A train worker was featured on Sky TV this week as part of a documentary that saw him fight through the March freak blizzards so he would not miss the birth of his baby daughter.
Adrian Johnson, 32, became a star of the small screen after featuring in a new 10 part TV documentary series called All Aboard: East Coast Trains.
Train guard Adrian starred in the sixth episode called All In A Day’s Work, which was broadcast on Tuesday.
The show saw him fear that he would miss the birth of his fourth child after he got stranded in Newcastle when a freak blizzard hit the UK in March this year.
Adrian, of Howes Drive, Marston Moretaine, said: “We had just arrived in Newcastle when these blizzards hit. It was late afternoon and usually it takes four or five hours to get back to London so I was starting to worry about getting back.
“My wife was due to give birth any day, I had been there for all my other children’s births, I knew I couldn’t miss this one.
“Luckily though the blizzard didn’t hit Newcastle as bad as we thought it would, so we managed to get on the train back about an hour-and-a-half later. And it all worked okay because my daughter was born a couple of days later on March 11, which is actually my birthday so that was the best present.”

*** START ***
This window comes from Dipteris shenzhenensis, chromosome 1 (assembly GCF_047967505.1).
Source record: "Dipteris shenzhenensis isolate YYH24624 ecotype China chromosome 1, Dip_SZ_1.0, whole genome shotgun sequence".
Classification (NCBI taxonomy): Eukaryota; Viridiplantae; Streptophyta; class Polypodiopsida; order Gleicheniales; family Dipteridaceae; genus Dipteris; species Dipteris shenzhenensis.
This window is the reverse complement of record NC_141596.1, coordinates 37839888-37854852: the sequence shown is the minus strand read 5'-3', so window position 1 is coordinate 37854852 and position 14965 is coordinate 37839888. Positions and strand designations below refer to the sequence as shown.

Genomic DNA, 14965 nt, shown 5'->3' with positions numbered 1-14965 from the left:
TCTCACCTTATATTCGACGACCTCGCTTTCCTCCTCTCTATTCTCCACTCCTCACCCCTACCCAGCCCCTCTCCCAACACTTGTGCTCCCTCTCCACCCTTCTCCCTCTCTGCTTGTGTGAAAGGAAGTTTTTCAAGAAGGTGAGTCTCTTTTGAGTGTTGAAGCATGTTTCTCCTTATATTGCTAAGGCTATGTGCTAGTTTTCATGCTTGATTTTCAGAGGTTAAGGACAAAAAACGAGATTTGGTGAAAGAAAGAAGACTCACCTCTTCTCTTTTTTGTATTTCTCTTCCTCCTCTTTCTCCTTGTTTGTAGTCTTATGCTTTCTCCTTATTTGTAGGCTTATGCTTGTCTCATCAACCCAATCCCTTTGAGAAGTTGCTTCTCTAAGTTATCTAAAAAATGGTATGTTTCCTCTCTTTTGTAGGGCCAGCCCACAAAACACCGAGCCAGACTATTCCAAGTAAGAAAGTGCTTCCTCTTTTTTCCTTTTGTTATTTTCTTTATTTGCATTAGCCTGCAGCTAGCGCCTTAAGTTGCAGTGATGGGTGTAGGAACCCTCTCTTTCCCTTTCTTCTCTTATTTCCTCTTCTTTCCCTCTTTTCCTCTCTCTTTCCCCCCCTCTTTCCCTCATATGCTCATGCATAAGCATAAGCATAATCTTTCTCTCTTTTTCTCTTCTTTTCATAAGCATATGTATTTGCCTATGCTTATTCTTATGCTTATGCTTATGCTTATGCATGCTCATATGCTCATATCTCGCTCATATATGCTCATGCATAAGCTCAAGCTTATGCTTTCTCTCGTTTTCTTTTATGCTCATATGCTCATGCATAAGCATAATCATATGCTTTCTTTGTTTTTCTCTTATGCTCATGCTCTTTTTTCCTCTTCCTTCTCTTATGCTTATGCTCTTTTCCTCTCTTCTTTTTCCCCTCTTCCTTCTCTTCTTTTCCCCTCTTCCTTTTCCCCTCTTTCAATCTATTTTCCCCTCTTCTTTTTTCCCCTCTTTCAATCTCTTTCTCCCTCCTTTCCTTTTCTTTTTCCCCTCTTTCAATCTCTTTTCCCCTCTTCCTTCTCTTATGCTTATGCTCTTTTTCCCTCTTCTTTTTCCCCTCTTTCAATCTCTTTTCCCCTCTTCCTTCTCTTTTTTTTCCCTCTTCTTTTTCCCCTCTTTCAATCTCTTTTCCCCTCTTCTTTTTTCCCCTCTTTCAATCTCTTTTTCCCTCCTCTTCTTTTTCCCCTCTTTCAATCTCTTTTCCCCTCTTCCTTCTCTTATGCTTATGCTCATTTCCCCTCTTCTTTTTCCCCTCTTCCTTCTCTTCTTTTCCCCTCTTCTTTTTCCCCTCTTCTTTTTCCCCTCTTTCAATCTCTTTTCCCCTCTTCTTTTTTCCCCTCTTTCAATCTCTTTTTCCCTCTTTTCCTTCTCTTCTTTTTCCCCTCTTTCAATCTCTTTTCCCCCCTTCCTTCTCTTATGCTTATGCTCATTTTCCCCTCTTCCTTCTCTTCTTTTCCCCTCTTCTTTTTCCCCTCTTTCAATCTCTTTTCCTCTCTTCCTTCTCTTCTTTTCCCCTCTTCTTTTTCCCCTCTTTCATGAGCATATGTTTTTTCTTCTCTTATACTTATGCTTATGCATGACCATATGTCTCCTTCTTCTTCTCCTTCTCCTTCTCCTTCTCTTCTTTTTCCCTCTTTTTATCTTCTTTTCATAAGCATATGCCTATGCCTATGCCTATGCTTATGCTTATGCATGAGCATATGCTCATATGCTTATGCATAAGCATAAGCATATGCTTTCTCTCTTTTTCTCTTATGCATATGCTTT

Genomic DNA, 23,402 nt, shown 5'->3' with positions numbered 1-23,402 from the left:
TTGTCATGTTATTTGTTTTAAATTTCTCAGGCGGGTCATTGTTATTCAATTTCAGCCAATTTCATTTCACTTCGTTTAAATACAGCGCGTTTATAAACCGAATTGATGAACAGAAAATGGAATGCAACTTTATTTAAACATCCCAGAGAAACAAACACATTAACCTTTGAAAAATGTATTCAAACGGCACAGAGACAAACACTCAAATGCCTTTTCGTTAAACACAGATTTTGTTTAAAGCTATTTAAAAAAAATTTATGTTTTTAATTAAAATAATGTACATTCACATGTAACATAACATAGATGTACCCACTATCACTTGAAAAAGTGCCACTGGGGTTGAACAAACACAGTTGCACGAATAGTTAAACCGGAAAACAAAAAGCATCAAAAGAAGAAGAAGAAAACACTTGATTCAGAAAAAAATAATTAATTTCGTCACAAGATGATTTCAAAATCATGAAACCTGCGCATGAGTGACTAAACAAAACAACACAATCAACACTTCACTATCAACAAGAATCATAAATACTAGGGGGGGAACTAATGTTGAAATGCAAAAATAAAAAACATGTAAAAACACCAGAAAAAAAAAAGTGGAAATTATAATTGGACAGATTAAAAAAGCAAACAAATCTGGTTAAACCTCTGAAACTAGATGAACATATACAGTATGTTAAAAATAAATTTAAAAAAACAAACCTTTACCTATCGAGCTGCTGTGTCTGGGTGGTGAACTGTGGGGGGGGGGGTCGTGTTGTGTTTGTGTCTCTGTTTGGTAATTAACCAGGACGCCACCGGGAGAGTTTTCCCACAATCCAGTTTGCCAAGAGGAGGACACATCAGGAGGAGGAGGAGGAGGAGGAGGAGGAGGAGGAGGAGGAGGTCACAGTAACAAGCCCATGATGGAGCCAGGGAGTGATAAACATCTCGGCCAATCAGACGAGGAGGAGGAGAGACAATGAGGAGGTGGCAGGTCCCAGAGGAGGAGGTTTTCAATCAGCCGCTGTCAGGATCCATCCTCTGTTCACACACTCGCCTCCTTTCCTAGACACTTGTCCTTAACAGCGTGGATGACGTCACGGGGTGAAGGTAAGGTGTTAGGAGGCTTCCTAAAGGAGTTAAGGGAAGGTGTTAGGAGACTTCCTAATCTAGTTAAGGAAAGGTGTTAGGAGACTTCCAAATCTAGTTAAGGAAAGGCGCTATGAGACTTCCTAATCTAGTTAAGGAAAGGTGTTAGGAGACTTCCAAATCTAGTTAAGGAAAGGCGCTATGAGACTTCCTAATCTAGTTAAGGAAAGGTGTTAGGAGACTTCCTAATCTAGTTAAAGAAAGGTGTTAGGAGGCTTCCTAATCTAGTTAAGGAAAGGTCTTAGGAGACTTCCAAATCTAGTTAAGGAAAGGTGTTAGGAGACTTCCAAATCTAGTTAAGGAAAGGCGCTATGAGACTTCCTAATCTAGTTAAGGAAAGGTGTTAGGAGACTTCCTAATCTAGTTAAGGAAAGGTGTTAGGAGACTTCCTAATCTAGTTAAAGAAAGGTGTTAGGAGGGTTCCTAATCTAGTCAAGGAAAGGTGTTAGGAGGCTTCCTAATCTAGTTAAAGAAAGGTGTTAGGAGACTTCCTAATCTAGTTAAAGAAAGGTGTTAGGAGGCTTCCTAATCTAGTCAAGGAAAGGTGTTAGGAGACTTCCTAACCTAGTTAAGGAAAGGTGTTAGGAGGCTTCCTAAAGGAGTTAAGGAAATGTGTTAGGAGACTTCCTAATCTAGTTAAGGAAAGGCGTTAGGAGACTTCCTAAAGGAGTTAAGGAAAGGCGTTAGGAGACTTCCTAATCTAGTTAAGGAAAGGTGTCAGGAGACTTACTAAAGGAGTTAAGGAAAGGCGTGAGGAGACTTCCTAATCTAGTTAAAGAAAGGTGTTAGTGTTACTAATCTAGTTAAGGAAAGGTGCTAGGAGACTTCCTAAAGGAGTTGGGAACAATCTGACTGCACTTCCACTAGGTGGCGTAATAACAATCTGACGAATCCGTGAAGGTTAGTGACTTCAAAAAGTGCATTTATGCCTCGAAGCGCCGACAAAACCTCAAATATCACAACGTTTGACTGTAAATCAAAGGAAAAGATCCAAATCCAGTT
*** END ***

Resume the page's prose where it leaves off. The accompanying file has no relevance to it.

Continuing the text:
Adrian has worked on the railways for 11 years, starting as chef, then team leader, crew leader and finally train guard three years ago.
Staff were originally asked to apply to be involved in the documentary, but Adrian previously featured in the East Coast Trains television advert three years ago so decided not to apply this time.
The father-of-four who works on the Kings Cross to Newcastle line, added: “I decided not to apply and I just thought I’ll wait and see if it happens. I was on shift one day and one of the producers was on my train. I started chatting to him and mentioned that I was expecting my fourth child with my wife.
“He seemed quite interested and set up a meeting and they decided they wanted to film me. So they followed me around for four days on shift.
“It was quite nervewracking and quite hard to get used to the cameras.
“I was very cautious of what I was saying and obviously didn’t want to say the wrong thing.
“But after a while I started to relax and was just myself and I hope that’s what came across to the viewers.”